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breast cancer prevention by green tea


									Breast cancer prevention by

         green tea

               NTR 416

               Yang Li

        Department of Nutrition

              April 25th


 Tea is one of the most consumed beverages worldwide. All tea is produced from the leaves of

Camellia sinensis. Tea is classified as green tea and black tea depending on the processing

method. Green tea is processed from fresh tea leaves which are steamed immediately after

harvest, resulting in minimal oxidation of the naturally occurring polyphenols. Black tea is

processed from dried and crushed leaves, through which indigenous tea polyphenols are oxidized

to other polyphenols. Partially oxidized tea leaves are Oolong tea [1].

 The process of green tea inactivates polyphenol oxidase and other enzymes, preserving the tea

polyphenols known as catechins. The major catechins are (-)-epigallocatechin-3-gallate (EGCG),

(-)-epigallocatechin (EGC), (-)-epicatechin-3-gallate (ECG), and (-)-epicatechin (EC). EGCG is

the most abundant catechin [2]. In recent years, EGCG has been shown to have anti-tumor effect.

Maryan R. Sartippour et al. [3] observed that green tea extract, including EGCG was effective in

inhibiting breast cancer by suppressing xenograft size and decreasing the tumor vessel density in

mice. Sanjay Gupta et al. [4] claimed that EGCG caused a G0/G1 phase cell cycle arrest and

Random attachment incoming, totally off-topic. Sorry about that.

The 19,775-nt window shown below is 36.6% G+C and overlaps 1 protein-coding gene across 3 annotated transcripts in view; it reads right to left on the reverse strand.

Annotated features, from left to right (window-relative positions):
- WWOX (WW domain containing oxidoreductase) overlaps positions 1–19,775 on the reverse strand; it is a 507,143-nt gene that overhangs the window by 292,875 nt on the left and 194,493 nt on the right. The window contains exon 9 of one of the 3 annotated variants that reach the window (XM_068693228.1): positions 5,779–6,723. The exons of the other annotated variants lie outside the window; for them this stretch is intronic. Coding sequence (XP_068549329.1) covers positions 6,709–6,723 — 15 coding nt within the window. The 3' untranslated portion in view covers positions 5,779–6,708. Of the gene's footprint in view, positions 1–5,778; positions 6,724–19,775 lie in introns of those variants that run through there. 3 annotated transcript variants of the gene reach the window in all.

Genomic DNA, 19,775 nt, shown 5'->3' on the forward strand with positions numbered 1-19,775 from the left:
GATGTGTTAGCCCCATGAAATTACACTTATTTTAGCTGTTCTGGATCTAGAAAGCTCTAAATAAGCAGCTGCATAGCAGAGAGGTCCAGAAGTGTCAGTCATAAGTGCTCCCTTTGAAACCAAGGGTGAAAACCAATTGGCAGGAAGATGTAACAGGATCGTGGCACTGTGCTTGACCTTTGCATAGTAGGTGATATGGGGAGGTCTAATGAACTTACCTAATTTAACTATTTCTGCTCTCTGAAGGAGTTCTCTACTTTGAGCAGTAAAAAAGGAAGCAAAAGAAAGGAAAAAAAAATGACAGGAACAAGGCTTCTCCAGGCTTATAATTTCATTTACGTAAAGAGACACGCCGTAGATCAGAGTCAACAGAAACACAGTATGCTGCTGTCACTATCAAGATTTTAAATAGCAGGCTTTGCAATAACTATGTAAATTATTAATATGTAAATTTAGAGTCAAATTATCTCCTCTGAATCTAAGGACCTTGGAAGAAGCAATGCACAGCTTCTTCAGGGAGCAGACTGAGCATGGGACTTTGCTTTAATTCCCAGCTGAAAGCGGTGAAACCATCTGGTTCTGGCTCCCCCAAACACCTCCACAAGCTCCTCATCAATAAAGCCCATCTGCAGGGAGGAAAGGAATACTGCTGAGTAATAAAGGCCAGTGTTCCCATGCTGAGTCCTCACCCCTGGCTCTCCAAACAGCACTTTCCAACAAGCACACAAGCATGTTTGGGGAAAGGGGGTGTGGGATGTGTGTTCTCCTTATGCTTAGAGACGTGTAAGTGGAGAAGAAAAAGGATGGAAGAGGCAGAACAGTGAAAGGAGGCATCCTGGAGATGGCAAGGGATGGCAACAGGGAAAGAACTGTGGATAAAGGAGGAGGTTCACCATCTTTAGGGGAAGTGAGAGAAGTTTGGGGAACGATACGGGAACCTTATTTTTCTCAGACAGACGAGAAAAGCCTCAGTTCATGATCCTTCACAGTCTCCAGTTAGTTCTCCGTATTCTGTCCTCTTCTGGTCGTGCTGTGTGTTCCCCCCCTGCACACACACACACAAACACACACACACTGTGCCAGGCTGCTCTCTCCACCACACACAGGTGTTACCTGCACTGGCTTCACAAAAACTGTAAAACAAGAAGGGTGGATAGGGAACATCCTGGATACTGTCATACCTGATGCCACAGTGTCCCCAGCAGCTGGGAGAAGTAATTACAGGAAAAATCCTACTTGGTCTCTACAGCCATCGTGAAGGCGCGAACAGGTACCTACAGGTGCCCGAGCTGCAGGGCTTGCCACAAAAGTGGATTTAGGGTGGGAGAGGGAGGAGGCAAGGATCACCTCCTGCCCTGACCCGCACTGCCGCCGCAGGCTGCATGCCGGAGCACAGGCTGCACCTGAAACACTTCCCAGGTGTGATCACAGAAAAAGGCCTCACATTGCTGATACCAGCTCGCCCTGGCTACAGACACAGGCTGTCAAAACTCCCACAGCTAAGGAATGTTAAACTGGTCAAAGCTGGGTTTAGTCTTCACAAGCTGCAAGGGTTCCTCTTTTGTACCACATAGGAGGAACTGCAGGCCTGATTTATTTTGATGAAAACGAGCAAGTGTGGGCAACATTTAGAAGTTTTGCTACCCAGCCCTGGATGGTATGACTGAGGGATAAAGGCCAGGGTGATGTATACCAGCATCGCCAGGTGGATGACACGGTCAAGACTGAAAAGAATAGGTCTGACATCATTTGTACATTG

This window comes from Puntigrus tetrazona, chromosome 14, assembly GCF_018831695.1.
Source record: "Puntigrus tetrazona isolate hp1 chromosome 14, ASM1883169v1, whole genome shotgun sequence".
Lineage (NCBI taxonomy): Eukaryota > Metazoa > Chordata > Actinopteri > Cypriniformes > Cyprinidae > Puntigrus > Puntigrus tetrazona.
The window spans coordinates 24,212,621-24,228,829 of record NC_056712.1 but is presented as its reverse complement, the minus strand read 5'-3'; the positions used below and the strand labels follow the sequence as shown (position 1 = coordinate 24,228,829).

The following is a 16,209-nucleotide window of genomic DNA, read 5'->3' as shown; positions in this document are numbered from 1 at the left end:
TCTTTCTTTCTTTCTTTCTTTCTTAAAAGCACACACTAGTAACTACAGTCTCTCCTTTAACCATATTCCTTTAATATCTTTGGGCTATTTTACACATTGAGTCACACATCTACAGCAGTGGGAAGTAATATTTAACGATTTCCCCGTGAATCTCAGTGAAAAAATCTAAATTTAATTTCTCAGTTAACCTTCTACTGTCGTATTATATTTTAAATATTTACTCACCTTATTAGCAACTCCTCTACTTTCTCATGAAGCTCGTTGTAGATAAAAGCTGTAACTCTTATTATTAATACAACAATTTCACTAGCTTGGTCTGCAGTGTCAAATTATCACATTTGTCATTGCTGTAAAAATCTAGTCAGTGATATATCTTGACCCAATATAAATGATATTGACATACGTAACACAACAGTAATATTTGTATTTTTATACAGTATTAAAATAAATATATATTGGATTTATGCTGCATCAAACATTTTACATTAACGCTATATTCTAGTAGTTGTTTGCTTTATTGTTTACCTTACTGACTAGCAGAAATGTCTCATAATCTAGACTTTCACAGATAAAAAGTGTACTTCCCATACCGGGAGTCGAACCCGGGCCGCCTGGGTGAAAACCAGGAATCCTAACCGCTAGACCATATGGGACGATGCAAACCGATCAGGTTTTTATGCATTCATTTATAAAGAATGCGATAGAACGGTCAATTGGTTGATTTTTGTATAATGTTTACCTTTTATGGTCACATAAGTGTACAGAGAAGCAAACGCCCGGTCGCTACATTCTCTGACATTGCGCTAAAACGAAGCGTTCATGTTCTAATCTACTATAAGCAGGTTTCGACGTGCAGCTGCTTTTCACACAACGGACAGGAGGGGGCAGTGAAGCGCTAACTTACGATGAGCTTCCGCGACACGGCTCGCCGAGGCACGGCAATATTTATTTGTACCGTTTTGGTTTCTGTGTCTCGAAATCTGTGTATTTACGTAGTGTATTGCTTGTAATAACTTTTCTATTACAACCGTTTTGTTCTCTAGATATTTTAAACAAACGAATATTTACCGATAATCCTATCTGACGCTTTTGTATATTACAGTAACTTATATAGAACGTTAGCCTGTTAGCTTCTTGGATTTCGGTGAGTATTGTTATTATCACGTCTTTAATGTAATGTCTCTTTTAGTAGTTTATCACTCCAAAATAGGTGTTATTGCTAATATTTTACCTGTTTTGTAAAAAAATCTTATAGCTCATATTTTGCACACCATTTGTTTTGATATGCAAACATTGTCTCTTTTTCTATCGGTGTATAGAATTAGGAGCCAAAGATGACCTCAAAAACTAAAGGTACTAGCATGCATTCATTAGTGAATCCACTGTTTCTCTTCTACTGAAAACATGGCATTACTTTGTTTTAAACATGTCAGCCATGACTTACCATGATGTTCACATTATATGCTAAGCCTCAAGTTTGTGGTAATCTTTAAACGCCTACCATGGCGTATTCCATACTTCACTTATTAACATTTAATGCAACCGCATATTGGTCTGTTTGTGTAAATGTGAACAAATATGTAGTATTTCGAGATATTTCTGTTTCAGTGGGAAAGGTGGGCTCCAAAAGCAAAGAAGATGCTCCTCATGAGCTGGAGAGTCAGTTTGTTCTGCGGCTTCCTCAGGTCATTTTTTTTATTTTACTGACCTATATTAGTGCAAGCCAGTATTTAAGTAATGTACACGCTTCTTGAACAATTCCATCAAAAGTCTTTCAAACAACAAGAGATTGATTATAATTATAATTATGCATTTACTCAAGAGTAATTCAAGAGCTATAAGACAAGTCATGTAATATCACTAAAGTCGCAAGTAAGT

apoptosis in prostate carcinoma cells. They observed that EGCG-mediated cell cycle

dysregulation and apoptosis was mediated via modulation of cyclin kinase inhibitor (cki)-cyclin-

cyclin-dependent kinase (cdk) machineary. Pro-EGCG was even considered as a potential drug

for cancer prevention and treatment due to its function in proteasome inhibition, growth

suppression, and apoptosis induction [5].

 To investigate the protective effect of EGCG for breast cancer, I begin with several

epidemiological studies to determine the association of green tea/EGCG and breast cancer.

Randomized controlled trials will be reviewed to establish the cause-and-effect relationship. To

further understand the underlying mechanisms, animal studies and cell culture studies will be

quoted to explain it at the molecular level.

Epidemiological studies

 A meta-analysis conducted by Seely et al. [6] included 7 studies (5 cohort studies and 2 case-

control studies) examining the risk of breast cancer occurrence/recurrence in relation to green tea